With breakfast cleared, I reclined a bit and watched the map and gazed out the window as the sun rose over Western Europe. A few twists and turns put us into the approach pattern for Schipol Airport and sooner than I would've liked we had a featherlight touchdown and quick taxi to the gate.
Overall, KLM's Business Class is a fantastic way to cross the pond. Thanks to the mistake made by the LAX ground crew, I got to experience it, and in nothing less than the grand dame herself, the iconic Boeing 747. From what I have seen of newer planes, even though they are single seat window and aisle access seats, the new layouts seem almost...what's the word...antiseptic and bland. The 747 and her iconic upper deck allow for the Premium classes to have their own space, without intruding past the other Economy or Economy Plus sections. In the 747, KLM has a small Business Class section forward of the L1 entry, an oddly laid out galley that is parallel to the length of the cabin wall (this must make it MUCH easier for the crews), with Premium Economy in that space between the L1 and L2 entries, the main Business Class upstairs, and standard Economy in the 3 cabin sections from the wings aft. The inflight service is fantastic, living up to the famed hospitality of the Dutch, with a storied and historic carrier that spans the globe. The 747-400's days are sadly numbered, and are being replaced by newer, more efficient Boeing 777's and Airbus A330's and A350's.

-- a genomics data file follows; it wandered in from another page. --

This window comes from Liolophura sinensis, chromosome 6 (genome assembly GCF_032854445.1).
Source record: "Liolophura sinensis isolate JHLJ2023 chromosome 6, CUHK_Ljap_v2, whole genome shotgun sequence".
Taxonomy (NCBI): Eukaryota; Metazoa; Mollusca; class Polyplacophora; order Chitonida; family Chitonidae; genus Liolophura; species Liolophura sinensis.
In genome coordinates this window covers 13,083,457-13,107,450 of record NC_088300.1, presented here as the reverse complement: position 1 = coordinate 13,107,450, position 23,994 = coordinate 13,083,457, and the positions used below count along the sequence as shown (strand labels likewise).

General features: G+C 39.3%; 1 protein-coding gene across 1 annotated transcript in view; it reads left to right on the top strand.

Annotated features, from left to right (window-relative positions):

|Photo courtesy of KLM.com|
|Photo courtesy of KLM.com|
**All photos my own except where noted**